IZA DP No. 3519: Informality and Macroeconomic Fluctuations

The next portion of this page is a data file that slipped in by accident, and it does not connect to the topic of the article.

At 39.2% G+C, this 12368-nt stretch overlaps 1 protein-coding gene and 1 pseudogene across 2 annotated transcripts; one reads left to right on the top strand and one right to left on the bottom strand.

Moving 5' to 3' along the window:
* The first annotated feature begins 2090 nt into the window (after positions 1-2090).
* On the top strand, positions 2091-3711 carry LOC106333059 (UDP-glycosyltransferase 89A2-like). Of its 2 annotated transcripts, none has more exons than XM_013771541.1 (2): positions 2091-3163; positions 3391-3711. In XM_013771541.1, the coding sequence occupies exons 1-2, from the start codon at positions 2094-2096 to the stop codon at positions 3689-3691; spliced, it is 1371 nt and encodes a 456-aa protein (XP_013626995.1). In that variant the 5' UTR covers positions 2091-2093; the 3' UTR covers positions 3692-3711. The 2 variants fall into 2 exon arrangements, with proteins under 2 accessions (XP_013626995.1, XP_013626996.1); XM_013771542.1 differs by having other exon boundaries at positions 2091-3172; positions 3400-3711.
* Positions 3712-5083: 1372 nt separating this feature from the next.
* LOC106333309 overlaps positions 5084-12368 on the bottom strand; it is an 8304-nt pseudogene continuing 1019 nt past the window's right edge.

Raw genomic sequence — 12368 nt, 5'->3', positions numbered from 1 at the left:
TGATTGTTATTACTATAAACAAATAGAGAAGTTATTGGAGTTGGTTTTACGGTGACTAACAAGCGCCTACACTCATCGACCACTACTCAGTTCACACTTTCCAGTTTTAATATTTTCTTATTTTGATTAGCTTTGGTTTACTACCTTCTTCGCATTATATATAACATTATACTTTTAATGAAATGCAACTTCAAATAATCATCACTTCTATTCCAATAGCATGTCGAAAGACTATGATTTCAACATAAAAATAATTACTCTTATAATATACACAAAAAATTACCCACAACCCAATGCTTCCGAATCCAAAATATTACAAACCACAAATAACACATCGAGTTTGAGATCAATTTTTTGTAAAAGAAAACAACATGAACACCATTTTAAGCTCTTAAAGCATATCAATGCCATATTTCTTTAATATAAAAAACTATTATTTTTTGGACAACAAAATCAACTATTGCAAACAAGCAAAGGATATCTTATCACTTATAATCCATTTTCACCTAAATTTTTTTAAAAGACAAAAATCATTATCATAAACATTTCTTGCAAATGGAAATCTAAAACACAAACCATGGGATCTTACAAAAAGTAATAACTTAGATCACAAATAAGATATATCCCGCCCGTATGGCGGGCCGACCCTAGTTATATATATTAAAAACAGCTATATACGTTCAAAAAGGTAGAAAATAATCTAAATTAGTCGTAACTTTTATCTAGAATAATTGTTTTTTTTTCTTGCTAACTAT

This paper examines the adjustment of developing country labor markets to macroeconomic shocks. It models as having two sectors: a formal salaried (tradable) sector that may or may not be affected by union or legislation induced wage rigidities, and an informal (nontradable) self-employment sector facing liquidity constraints to entry. This is embedded in a standard small economy macro model that permits the derivation of patterns of comovement among relative salaried/self-employed incomes, salaried/self-employed sector sizes and the real exchange rate with respect to different types of shocks in contexts with and without wage rigidities. The paper then explores time series data from Argentina, Brazil, Colombia and Mexico to test for cointegrating relationships corresponding to the patterns predicted by theory. We confirm episodes of expansion of informal self-employment consistent with the traditional segmentation views. However, we also identify episodes consistent with the sectoral expansion being driven by relative demand or productivity shocks to the nontradables sector that lead to “procyclical” behavior of the informal self-employed sector.